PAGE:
Good Morning! In this morning’s eBlog, we return to the Motor City, Detroit, a city, which, to some extent, was the touchstone of chapter 9 municipal bankruptcy, to observe how the process of debt adjustment, as approved by U.S. Bankruptcy Judge Steven Rhodes fared. Then we journey south to consider an assessment by the Capitol Hill publication, Politico, of the response to Hurricane Maria in Puerto Rico.

A Motor City Perspective from a Battle Veteran. Former CIA Director and U.S. Army General David Petraeus, speaking at the end of last week in Detroit at Wayne State University, likened Detroit’s rebound from the nation’s largest ever chapter 9 municipal bankruptcy to be like a “Phoenix rising from the ashes,” suggesting that the United States should emulate the Motor City’s multifaceted template for success. His speech, titled, “National Security: How safe are we at home and around the world?” was part of Wayne State’s Forum on Contemporary Issues in Society’s 10th anniversary lecture series. The issue, or question, Gen. Petraeus told the audience with regard to: “What in the World is Going On?” related to: “Detroit is a city that hit rock bottom that is bringing you back.” Thus, General Petraeus asked: “The question is: how to do that for the entire country?” Telling the audience: “In Detroit, where do you start when you have a city that’s crumbling at its core? Do you start with policing? Urban renewal? Economic revival? Education? It takes all of the above.” Gen. Petraeus said the biggest threats facing the U.S. are “countries that aren’t satisfied with the status quo and want a change…such as Russia, China, Iran and North Korea; Islamic extremists; cyber threats; and increasing domestic populism.”

Gen. Petraeus added: “We really need to come to grips with the legal pathway of unskilled workers who are hugely important, particularly to the agriculture and hospitality industries; we need to come to grips with those who are already here but not legally, particularly the DACA children.”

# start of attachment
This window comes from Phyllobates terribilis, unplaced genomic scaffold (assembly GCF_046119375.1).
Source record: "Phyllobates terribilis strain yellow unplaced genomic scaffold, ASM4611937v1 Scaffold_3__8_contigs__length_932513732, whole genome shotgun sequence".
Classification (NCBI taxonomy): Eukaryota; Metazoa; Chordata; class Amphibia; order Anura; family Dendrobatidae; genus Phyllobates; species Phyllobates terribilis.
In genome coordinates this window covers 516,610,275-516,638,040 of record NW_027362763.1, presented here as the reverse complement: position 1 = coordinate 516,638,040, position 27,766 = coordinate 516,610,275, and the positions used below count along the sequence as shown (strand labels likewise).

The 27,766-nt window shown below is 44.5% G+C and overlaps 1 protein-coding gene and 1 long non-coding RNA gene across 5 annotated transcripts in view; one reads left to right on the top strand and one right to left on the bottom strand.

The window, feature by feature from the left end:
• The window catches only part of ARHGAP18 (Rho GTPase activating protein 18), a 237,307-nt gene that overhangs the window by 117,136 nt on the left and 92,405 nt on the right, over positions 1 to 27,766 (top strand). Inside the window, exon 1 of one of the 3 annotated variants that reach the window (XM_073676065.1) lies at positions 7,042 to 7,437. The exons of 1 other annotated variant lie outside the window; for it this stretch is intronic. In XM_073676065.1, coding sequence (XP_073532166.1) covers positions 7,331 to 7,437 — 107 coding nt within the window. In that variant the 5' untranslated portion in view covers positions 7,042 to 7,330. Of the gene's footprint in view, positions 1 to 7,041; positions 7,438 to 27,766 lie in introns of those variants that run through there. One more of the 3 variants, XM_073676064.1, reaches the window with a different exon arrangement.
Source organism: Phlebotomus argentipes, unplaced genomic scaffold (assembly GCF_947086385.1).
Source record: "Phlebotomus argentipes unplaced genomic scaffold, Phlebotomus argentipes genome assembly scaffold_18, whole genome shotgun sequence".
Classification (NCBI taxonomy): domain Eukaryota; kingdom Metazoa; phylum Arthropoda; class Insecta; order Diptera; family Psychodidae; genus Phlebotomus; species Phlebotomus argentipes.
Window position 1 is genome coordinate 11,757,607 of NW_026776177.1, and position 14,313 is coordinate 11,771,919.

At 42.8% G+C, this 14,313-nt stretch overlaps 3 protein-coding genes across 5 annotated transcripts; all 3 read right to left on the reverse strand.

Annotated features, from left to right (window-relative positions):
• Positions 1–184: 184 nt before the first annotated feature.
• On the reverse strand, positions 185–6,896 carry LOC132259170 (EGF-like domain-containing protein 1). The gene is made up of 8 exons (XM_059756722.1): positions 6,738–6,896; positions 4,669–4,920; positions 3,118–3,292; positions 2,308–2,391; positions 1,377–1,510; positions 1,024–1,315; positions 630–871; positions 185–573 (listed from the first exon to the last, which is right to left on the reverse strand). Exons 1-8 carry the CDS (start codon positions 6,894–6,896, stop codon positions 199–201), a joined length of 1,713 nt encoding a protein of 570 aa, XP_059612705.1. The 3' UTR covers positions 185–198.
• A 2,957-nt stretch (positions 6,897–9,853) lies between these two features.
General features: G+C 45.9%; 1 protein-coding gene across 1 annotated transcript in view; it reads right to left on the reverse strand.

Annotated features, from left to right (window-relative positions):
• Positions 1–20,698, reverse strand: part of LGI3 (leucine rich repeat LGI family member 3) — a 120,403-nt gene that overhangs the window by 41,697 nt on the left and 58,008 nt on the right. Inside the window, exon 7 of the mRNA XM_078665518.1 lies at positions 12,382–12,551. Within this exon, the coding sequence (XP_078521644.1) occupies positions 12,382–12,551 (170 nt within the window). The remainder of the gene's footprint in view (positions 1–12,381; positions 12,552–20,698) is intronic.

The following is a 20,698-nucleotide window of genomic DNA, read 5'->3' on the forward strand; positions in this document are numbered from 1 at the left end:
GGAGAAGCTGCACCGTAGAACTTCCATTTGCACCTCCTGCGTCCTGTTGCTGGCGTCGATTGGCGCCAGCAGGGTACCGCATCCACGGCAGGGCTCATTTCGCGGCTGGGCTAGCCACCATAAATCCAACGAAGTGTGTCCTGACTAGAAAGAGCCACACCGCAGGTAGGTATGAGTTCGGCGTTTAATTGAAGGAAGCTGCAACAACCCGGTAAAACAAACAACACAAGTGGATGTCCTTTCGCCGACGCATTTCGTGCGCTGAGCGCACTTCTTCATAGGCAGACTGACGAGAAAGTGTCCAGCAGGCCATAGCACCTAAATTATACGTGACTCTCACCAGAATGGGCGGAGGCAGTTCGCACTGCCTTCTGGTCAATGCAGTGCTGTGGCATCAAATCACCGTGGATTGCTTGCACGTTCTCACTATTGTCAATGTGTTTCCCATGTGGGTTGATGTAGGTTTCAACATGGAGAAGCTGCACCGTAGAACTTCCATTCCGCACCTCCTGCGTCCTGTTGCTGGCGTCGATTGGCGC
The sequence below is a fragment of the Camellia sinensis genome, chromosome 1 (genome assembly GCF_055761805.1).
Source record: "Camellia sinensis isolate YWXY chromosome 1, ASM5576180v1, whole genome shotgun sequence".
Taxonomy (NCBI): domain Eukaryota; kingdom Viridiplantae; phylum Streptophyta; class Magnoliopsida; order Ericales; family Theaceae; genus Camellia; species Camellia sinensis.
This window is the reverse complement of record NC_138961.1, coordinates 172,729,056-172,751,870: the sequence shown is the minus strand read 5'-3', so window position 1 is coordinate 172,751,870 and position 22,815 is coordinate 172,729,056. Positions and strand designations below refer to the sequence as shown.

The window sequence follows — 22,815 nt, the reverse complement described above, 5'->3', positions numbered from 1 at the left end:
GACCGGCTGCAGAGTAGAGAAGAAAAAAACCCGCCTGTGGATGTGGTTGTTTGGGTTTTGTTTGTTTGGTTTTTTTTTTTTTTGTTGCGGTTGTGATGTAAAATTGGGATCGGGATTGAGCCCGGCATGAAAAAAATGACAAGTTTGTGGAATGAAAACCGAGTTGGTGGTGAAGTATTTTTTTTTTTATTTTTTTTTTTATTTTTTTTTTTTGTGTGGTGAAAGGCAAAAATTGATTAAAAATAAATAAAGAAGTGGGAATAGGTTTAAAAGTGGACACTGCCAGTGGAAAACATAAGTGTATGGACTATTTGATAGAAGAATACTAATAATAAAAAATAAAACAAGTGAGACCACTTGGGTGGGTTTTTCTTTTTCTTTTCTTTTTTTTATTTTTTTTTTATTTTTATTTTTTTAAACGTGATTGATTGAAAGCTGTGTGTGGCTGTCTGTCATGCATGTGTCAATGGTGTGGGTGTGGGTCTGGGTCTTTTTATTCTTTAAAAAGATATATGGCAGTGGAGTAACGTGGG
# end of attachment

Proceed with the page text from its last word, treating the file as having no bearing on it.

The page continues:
But, as the fine editorial writer for the Detroit News, Bankhole Thompson, writing about a forum over the weekend at the Kennedy School’s Institute of Politics, billed as a forum to focus on the Motor City’s recovery, featuring Mayor Mike Duggan, JP Morgan Chase Chair Jamie Dimon, and Peter Scher, the bank’s global head of corporate social responsibility,  the event “appeared more like a carefully orchestrated public relations and ‘job well done’ session for JPMorgan Chase, or at best the case of a bank issuing its own report card about its involvement in the city’s recovery,” adding that, “poverty, the greatest challenge to the city’s revival, was not given the deserving spotlight: They referenced the Mayor’s race speech last year without in-depth analysis about it. Listening to the entire exchange about Detroit, one would think the speakers were talking about a completely different city, not the one which is today the headquarters of poverty in America, as the 2016 Census shows Detroit leads the nation among the largest cities with poverty at 35.7%.” Mr. Thompson added that if one were unfamiliar with the crime index of Detroit, one would have been “hard-pressed to believe that the three-person panel led by Mayor Duggan was talking about a city that is now No. 1 in violent crime in the nation,” asking: “How can a discussion about rebuilding a city like Detroit not first acknowledge the problem of poverty, which is central to achieving even-handed recovery?” Wondering how if the city’s leaders continued to shy away “from the proper diagnosis, how can the problem be solved?” While expressing appreciation for the role that JPMorgan Chase and other entities are playing by investing in certain targeted neighborhoods, he wrote: “But the fact remains that while some neighborhoods are poised to revive and soar, the vast majority of them are nowhere close to experiencing economic salvation…As a result, Detroit has remained a city of different and especially unequal neighborhoods where the future of the city’s kids is determined by ZIP codes…Men and women of all races are born with the same range of abilities. Referencing former President Lyndon Johnson’s Howard University commencement address from 1965, he wrote: “ ‘But ability is not just the product of birth. Ability is stretched or stunted by the family that you live with and the neighborhood you live in, by the school you go to and the poverty or the richness of your surroundings,’” noting that the former President’s comments capture the “current realities of life for many in Detroit, where children wake up frightful and go to sleep hungry in high poverty neighborhoods,” Adding that the panel “failed to delve into the spectacles of destitution and misery that have created the ‘two Detroit’ phenomenon.” He wrote: “Detroit’s leaders must first acknowledge that poverty is real, not a myth, and then work assiduously to address it. An omission like this often leaves some people with this question: who is the city coming back for?”